Ask Money: why no consideration of the 14-year rule?

Patrick Connolly of Chase de Vere helps a reader with a question about inheritance tax.

February 26, 2020

I read with interest the Essential Guide to Inheritance Tax by Ceri Jones, as I have been looking into IHT planning. A point that was not mentioned was the 14-year rule, which I stumbled across in my research and might have been worth mentioning in the section about setting up a trust.
Barrie Culley, by email

Patrick Connolly of Chase de Vere replies: Inheritance tax is payable on transfers in excess of the nil rate band (NRB), which is currently £325,000. It is a cumulative tax and applies to transfers made during your lifetime and on death. If you make a transfer during your lifetime, it is either exempt from inheritance tax, a potentially exempt transfer (PET) or a chargeable lifetime transfer (CLT).

The most common CLTs are lifetime gifts to trusts, other than bare trusts or trusts for disabled people. There is an immediate tax charge if you make a CLT that takes the seven-year cumulation of these transfers over the nil rate band. Tax is payable at 20% on the excess over the NRB.

There is no tax to pay on a CLT or a PET that is made more than seven years before the death of the donor. However, a CLT made more than seven years before death can affect the amount of tax payable on a subsequent CLT or a failed PET – the ‘14-year rule’.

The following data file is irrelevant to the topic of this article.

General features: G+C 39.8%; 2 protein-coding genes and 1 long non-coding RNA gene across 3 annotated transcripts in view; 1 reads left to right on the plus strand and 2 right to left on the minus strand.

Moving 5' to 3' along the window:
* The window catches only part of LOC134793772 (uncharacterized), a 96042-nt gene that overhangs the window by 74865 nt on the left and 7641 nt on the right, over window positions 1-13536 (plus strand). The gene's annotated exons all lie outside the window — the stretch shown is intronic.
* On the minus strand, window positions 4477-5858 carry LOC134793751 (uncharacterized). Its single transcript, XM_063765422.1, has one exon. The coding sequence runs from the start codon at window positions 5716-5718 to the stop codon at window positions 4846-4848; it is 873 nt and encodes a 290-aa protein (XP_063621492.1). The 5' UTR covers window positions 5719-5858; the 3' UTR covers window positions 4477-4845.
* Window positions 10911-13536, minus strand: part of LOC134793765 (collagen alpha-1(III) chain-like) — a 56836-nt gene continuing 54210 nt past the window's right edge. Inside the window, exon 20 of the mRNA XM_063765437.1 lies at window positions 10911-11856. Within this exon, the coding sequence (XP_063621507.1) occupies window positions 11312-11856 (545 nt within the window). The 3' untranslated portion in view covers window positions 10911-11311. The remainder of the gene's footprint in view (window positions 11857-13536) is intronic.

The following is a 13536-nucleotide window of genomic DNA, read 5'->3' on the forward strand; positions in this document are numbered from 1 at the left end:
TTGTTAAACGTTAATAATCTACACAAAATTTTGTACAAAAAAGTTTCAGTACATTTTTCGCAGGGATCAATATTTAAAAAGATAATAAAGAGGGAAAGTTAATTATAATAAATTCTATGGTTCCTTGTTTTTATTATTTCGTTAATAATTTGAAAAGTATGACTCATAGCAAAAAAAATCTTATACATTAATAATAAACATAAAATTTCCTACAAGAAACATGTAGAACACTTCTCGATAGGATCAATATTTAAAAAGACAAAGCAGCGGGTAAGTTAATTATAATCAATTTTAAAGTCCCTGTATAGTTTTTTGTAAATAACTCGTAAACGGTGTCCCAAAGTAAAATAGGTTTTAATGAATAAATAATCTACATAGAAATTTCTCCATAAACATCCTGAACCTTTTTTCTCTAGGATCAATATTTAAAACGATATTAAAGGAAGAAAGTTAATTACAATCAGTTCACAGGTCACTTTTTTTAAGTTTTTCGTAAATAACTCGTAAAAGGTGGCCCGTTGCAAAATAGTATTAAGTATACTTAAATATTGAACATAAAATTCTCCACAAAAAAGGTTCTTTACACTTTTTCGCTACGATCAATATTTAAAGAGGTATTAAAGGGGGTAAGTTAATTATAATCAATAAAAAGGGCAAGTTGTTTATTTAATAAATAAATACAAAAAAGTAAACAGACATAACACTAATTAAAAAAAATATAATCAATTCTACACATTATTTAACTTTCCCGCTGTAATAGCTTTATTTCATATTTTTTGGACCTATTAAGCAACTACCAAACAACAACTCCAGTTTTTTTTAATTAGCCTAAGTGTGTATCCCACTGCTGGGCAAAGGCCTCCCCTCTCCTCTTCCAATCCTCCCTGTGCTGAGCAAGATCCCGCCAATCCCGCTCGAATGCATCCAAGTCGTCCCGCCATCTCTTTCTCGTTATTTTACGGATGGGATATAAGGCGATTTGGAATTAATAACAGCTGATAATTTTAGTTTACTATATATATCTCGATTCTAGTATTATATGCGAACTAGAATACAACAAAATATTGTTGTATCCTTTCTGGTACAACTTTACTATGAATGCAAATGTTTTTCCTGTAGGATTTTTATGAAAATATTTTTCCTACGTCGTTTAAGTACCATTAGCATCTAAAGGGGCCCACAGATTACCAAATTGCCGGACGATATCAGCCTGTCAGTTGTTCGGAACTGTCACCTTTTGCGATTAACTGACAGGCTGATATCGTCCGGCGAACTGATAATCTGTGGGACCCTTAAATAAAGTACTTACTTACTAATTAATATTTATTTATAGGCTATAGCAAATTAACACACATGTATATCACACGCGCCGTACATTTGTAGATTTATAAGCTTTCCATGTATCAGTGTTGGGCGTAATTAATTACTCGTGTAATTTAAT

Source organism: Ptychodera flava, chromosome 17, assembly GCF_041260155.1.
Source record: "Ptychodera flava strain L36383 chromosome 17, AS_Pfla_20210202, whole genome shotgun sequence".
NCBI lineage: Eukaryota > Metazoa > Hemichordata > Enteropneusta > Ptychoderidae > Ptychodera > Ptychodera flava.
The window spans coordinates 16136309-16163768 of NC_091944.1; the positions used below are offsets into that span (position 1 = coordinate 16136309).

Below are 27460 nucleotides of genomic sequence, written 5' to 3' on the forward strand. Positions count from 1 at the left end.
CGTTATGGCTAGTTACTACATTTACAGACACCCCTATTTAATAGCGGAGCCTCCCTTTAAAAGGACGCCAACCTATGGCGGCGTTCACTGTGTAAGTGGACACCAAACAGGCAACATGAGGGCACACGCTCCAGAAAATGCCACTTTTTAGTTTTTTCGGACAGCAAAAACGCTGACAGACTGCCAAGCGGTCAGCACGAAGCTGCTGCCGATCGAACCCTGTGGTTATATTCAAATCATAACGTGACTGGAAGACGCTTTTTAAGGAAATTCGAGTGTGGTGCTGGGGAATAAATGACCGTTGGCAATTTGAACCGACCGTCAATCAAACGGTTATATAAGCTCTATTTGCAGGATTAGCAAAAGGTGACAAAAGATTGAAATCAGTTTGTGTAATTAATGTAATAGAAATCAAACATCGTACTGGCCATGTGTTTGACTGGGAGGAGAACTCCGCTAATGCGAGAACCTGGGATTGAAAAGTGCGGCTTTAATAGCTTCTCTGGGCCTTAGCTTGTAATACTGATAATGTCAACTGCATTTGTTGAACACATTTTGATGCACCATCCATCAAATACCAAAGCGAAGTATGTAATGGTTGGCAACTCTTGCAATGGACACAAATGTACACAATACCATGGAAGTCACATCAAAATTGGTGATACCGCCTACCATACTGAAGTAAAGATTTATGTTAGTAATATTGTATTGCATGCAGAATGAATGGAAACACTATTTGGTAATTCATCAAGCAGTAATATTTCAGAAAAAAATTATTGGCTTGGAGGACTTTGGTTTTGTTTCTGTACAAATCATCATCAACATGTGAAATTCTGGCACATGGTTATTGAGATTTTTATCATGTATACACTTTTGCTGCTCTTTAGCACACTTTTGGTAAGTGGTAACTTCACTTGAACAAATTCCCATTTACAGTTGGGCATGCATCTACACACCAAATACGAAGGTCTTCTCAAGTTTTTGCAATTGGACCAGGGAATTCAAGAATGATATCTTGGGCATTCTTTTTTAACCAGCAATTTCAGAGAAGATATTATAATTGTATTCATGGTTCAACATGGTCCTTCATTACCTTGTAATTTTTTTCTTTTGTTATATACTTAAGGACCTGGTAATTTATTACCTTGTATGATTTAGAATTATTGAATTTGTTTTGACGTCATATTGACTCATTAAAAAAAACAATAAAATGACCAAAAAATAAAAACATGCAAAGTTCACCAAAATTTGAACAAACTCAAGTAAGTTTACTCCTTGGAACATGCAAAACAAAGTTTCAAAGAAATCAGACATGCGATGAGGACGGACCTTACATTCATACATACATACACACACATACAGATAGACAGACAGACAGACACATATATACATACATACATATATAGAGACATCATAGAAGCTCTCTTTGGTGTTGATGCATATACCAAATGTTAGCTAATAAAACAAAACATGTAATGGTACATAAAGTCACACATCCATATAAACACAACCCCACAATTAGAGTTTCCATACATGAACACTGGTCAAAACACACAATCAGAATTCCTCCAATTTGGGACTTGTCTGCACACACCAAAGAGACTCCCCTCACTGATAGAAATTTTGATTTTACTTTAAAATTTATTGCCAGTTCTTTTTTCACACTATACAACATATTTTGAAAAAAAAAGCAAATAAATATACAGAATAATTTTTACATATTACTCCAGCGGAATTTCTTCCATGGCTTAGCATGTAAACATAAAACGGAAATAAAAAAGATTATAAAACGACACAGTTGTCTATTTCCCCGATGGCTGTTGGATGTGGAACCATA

Any CLTs made in the seven years before a subsequent CLT, or a failed PET which then becomes a CLT, will reduce the available NRB for the transfer being assessed and so potentially increase the tax payable on it.

As an example, if someone made a gift of £200,000 into a discretionary trust on 1 November 2009 there would have been no inheritance tax payable at the time as the CLT was less than the NRB. She then made a PET of £200,000 on 1 October 2016. She died on 1 September 2019 and there was no transferable or residence NRB. There is no tax payable on the CLT made in 2009, as this was made more than seven years before death. The PET from 2016 failed, as death occurred within seven years, and so it becomes a CLT and is chargeable. The original CLT from 2009 was made within seven years of the next CLT, the failed PET from 2016, and so it will reduce the NRB available for it from £325,000 to £125,000.

The inheritance tax payable on the PET will therefore be (£200,000 failed PET value minus £125,000 remaining NRB) x 40% = £30,000. If the person had waited another month until 1 November 2016 to make the PET, which is seven years after the original CLT, it would have benefited from the full nil rate band and saved an inheritance tax bill of £30,000.

This is a very complicated area, and if you’re not sure what you are doing then you should take independent financial advice.

If you need help with a tax, pension or financial planning problem, please email: moneyobserver.ed@moneyobserver.com

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